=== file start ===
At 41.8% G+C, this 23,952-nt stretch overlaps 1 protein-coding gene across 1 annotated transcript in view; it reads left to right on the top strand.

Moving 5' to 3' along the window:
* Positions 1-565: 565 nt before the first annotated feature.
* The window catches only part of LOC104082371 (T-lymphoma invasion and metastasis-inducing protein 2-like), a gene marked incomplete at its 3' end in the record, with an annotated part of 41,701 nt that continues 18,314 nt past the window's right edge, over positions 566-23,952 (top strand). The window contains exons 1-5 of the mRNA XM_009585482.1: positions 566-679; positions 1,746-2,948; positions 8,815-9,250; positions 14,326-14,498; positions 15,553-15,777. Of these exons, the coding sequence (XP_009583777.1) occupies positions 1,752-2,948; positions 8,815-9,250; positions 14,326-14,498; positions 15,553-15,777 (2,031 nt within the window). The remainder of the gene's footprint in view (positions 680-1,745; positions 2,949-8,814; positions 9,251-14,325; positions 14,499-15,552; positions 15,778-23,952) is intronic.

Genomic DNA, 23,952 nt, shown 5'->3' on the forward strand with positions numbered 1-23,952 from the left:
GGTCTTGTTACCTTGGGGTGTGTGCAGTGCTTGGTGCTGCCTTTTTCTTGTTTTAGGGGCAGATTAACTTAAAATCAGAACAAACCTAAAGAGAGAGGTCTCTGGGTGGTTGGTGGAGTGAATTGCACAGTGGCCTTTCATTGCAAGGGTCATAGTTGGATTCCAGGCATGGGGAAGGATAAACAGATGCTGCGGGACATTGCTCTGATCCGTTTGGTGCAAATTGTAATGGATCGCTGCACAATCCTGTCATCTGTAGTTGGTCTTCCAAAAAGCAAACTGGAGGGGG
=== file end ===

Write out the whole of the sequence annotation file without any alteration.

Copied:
At 41.8% G+C, this 23,952-nt stretch overlaps 1 protein-coding gene across 1 annotated transcript in view; it reads left to right on the top strand.

Moving 5' to 3' along the window:
* Positions 1-565: 565 nt before the first annotated feature.
* The window catches only part of LOC104082371 (T-lymphoma invasion and metastasis-inducing protein 2-like), a gene marked incomplete at its 3' end in the record, with an annotated part of 41,701 nt that continues 18,314 nt past the window's right edge, over positions 566-23,952 (top strand). The window contains exons 1-5 of the mRNA XM_009585482.1: positions 566-679; positions 1,746-2,948; positions 8,815-9,250; positions 14,326-14,498; positions 15,553-15,777. Of these exons, the coding sequence (XP_009583777.1) occupies positions 1,752-2,948; positions 8,815-9,250; positions 14,326-14,498; positions 15,553-15,777 (2,031 nt within the window). The remainder of the gene's footprint in view (positions 680-1,745; positions 2,949-8,814; positions 9,251-14,325; positions 14,499-15,552; positions 15,778-23,952) is intronic.

Genomic DNA, 23,952 nt, shown 5'->3' on the forward strand with positions numbered 1-23,952 from the left:
GGTCTTGTTACCTTGGGGTGTGTGCAGTGCTTGGTGCTGCCTTTTTCTTGTTTTAGGGGCAGATTAACTTAAAATCAGAACAAACCTAAAGAGAGAGGTCTCTGGGTGGTTGGTGGAGTGAATTGCACAGTGGCCTTTCATTGCAAGGGTCATAGTTGGATTCCAGGCATGGGGAAGGATAAACAGATGCTGCGGGACATTGCTCTGATCCGTTTGGTGCAAATTGTAATGGATCGCTGCACAATCCTGTCATCTGTAGTTGGTCTTCCAAAAAGCAAACTGGAGGGGG